A year after a deadly rape, Delhi women not keen on self-defence classes

December 16, 2013

Riddhi Mittal took a big professional risk when she moved back to Delhi in September to start her own software company. She did not want her personal safety to be part of the risk, especially considering the gruesome tale of the deadly Delhi gang rape that made headlines around the world one year ago this week.

Mittal, who earned her undergraduate degree and master’s degree in computer science at Stanford University in California, and was an intern at Facebook and Microsoft, was apprehensive about returning to the city, now that it was dubbed “India’s rape capital,” so she signed up for self-defence classes.

“I was here in Delhi in December 2012 for my winter vacation when (the rape) happened. So I was tracking it 24×7 when I was here, and even when I went back to the U.S. in January when my vacations had ended,” said Riddhi, 23, who lives with her parents in South Delhi’s New Friends Colony.

The idea of altering her daily life in a way that forced her to mostly stay indoors to avoid “getting into danger” didn’t appeal to her. She signed up for a course at “Krav Maga India” and started taking classes at the centre’s location in the posh Saket suburb.

“It has helped me a lot because it has trained me how to best defend myself in a situation of crisis. I can kick, punch, scratch—do whatever I can to save myself with confidence. I can actually dare someone to try and hurt me now,” she said.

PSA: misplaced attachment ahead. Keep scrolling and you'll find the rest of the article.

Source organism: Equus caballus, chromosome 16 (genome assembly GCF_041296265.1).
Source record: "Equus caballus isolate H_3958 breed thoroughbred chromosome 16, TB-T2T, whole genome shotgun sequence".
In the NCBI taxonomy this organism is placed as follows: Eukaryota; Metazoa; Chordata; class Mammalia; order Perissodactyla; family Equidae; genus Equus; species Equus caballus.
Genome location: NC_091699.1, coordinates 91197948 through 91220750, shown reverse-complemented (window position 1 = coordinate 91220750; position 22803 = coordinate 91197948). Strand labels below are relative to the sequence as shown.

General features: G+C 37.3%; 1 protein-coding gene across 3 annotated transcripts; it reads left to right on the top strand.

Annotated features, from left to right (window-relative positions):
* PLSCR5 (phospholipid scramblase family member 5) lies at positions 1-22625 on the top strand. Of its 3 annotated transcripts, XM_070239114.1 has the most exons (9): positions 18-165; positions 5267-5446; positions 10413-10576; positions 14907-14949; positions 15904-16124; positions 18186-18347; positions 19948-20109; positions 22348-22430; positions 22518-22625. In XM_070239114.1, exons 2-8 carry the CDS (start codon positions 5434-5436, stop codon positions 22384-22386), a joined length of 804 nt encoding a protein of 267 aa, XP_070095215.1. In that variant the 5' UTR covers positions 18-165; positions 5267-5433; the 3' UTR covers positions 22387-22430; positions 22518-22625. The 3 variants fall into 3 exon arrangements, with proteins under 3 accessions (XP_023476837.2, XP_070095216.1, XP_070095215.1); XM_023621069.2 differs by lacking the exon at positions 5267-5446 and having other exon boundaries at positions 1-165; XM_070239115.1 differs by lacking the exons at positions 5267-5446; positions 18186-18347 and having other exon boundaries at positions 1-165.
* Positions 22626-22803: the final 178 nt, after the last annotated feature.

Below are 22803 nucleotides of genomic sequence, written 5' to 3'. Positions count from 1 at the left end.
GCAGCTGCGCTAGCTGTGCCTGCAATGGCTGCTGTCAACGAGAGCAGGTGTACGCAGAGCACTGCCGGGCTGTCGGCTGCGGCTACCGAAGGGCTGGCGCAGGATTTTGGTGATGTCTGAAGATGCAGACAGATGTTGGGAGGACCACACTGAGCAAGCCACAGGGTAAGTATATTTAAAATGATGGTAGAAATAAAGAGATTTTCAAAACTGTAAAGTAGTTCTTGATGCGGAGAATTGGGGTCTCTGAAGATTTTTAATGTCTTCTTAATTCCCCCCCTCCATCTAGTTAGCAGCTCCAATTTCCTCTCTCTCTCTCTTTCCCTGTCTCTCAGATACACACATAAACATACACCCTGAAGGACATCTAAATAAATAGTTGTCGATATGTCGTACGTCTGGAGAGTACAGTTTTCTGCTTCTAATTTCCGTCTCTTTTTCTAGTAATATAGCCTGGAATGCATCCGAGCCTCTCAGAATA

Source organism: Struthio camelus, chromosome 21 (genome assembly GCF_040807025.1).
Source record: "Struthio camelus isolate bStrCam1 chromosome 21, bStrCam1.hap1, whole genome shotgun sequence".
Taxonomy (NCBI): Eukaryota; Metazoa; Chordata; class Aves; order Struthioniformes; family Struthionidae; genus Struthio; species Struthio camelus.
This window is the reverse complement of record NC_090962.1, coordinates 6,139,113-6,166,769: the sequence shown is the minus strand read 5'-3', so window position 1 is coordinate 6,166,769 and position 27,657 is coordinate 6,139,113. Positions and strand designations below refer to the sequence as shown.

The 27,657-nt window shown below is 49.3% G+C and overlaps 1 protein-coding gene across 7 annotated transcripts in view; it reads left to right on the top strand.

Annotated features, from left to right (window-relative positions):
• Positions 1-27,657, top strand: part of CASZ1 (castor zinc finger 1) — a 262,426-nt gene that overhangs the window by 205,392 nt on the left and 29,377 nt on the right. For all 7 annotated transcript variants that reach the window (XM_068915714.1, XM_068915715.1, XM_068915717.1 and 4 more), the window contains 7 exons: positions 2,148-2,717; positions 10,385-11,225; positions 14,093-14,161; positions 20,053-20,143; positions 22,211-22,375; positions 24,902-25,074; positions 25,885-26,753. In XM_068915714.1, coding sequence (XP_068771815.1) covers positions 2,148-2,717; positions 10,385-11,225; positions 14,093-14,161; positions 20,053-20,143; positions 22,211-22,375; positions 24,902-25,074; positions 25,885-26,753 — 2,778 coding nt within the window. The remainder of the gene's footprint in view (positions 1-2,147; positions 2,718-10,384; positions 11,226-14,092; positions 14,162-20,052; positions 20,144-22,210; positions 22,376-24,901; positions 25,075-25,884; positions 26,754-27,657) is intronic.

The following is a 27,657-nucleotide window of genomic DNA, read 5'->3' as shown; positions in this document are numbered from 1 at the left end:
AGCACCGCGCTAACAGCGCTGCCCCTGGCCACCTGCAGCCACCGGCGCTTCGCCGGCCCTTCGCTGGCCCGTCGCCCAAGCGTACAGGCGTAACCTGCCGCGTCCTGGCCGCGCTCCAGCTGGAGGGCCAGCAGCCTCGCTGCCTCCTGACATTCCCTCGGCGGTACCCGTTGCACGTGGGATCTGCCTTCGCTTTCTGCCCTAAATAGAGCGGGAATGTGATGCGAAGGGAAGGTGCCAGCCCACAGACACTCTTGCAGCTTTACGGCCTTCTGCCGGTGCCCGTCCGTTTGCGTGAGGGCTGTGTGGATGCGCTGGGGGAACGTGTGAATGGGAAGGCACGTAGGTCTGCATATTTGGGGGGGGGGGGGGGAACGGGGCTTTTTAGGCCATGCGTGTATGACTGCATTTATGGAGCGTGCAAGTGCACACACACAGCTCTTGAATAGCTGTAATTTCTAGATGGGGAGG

The rape and torture on a Delhi bus of a 23-year-old physiotherapy student by six men and her subsequent death last year sparked riots and led to changes in laws designed to penalize rape and sexual assault. The assault also highlighted the daily harassment that many women face in India, particularly in cities such as Delhi.

As a result, many self-defence training institutes in Delhi saw a sharp rise in the number of queries from women and some new enrollments in the months after the December 16 gang-rape and murder. But, both numbers dwindled soon after.

“There was an initial rise in the number of queries. Almost five or six queries every day were coming in as compared to five or six per week. However, conversion is extremely low. And now queries have gone down again,” said Pooja Agarwal, an instructor at the Seido Karate institute. The exception, she added, is corporate-sponsored training, which has grown since last year.

Among those who find it difficult to attend self-defence classes is Palak Johri, a fourth-year B. Tech student from Sharda University.

“I attend college in Greater Noida, which is quite a distance from where I live. I have so many extra-curricular activities to take care of as well. By the time I am through with everything, I am left with no time or energy for anything else, particularly something that’s as physically taxing as Karate or Krav Maga,” said Palak, a 20-year-old resident of Noida.

“Most importantly, where are the good-quality classes? I am really happy for women in Delhi who have found reliable instructors in their neighborhoods. But I really think there’s nothing within 5 miles of where I live,” Palak said, adding she has attended seminars on self-defence which she found very useful.